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A ray of enlightenment

Guidelines from the nation's Catholic bishops on homosexuals contain a silver lining regarding orientation.

November 18, 2006

THIS WEEK'S pronouncement by U.S. Roman Catholic bishops on homosexuality is a cloud very much larger than a man's hand, but it does contain a silver lining. The document reiterates the church's opposition to same-sex marriage or civil unions and the adoption of children by gay or lesbian couples. With no hint of irony, the document ignores those condemnations when it laments that "more than a few persons with a homosexual inclination feel themselves to be unwelcome and rejected."

The silver lining in the document is its refusal to endorse the notion, popular among some Christians, that homosexual orientation can be "cured" with a combination of willpower and "reparative therapy." Significantly, the document says that "there is no consensus" on therapy.

Like "intelligent design," another pet theory of the religious right, reparative therapy does have adherents with scientific credentials. But the consensus among psychologists is that sexual orientation is shaped early in life, if not before birth, and is usually not amenable to re-engineering, whether or not prayer is involved.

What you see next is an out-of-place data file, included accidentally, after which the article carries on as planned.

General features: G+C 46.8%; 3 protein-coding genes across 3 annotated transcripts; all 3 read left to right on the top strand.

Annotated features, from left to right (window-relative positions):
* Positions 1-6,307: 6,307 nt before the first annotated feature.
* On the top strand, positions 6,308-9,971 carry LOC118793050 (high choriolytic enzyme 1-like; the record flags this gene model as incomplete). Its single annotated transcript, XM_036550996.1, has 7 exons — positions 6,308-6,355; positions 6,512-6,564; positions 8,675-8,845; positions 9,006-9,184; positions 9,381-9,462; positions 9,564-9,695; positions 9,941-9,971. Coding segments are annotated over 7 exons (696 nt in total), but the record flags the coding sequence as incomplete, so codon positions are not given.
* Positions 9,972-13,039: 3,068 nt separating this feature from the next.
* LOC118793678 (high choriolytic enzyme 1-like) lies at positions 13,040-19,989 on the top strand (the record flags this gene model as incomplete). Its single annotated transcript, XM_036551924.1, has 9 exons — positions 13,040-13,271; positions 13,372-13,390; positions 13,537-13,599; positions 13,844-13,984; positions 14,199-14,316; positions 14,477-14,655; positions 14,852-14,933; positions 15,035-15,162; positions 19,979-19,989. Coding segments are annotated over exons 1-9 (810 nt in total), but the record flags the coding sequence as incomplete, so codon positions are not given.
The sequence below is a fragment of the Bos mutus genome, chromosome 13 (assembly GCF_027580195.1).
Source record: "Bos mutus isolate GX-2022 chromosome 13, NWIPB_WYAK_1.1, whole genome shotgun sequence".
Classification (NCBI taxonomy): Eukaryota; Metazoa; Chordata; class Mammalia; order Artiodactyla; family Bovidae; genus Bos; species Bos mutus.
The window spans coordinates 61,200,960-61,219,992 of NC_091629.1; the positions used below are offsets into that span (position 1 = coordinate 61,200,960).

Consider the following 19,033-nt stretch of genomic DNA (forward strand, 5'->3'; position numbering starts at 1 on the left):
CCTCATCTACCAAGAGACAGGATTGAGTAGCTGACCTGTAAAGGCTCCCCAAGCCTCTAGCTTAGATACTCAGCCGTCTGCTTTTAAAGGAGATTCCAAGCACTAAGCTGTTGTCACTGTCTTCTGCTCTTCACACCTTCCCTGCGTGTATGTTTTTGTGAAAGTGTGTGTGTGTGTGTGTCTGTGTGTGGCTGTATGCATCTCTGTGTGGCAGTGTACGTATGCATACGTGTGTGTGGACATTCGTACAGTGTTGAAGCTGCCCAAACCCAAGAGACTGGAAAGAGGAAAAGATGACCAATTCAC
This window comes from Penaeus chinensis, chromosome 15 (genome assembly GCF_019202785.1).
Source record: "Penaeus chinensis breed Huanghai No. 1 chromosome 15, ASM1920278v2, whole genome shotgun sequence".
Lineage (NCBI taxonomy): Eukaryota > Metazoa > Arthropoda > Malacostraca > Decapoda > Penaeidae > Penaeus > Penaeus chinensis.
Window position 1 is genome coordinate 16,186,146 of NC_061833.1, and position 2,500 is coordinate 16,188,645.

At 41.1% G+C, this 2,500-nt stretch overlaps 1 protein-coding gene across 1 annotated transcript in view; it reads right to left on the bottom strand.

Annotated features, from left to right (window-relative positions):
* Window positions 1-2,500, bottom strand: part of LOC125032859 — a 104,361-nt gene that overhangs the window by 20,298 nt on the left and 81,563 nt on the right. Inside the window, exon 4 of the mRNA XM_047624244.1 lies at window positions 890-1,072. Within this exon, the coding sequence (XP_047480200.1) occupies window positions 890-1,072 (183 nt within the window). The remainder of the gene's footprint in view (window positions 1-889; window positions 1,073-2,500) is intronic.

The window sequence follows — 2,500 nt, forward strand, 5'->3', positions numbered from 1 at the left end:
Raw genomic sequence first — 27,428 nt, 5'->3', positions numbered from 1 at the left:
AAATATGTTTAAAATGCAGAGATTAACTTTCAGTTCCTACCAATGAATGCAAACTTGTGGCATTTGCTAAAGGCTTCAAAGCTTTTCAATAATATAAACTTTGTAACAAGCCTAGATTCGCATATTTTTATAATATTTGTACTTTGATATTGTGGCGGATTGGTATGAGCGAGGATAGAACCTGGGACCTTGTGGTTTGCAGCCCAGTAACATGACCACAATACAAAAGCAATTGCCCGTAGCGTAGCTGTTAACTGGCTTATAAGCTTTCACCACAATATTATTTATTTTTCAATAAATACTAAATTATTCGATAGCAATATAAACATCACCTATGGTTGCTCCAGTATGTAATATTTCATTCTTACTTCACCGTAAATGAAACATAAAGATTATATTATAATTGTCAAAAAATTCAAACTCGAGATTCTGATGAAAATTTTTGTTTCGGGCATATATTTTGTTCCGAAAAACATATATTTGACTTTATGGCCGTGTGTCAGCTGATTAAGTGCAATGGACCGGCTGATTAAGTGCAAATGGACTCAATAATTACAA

The bishops deserve credit for affirming that gays and lesbians "are created in the image and likeness of God and thus possess an innate human dignity that must be acknowledged and respected." Yet such language undermines support for the church's uncompromising attitude toward gay and lesbian relationships.

Misguided as it is, the belief of some Catholics and evangelicals that gays and lesbians can change their "ungodly" orientation through prayer or therapy at least assumes the existence of a world in which no one need be sentenced to a life without intimacy with another human being. By contrast, the seemingly more nuanced and tolerant view adopted by the Catholic bishops seems to acknowledge that same-sex orientation is neither evil nor a conscious choice -- but then it goes on to forbid the faithful from acting on that orientation.

To borrow a term from the church's description of homosexuality, there is something "disordered" about this account of the lives and loves of gays and lesbians. And the bishops seem to recognize as much. Although the document adopted by the bishops opposes same-sex marriage or civil unions and the adoption of children by gays and lesbians, it says that members of the clergy should be willing to baptize the children of such couples if there is "a well-founded hope that the children will be brought up in the Catholic religion."

Even as they defend traditional doctrine, the bishops see -- through a glass darkly, one might say -- that the children being welcomed into the fold belong to loving Catholic families, however untraditional.

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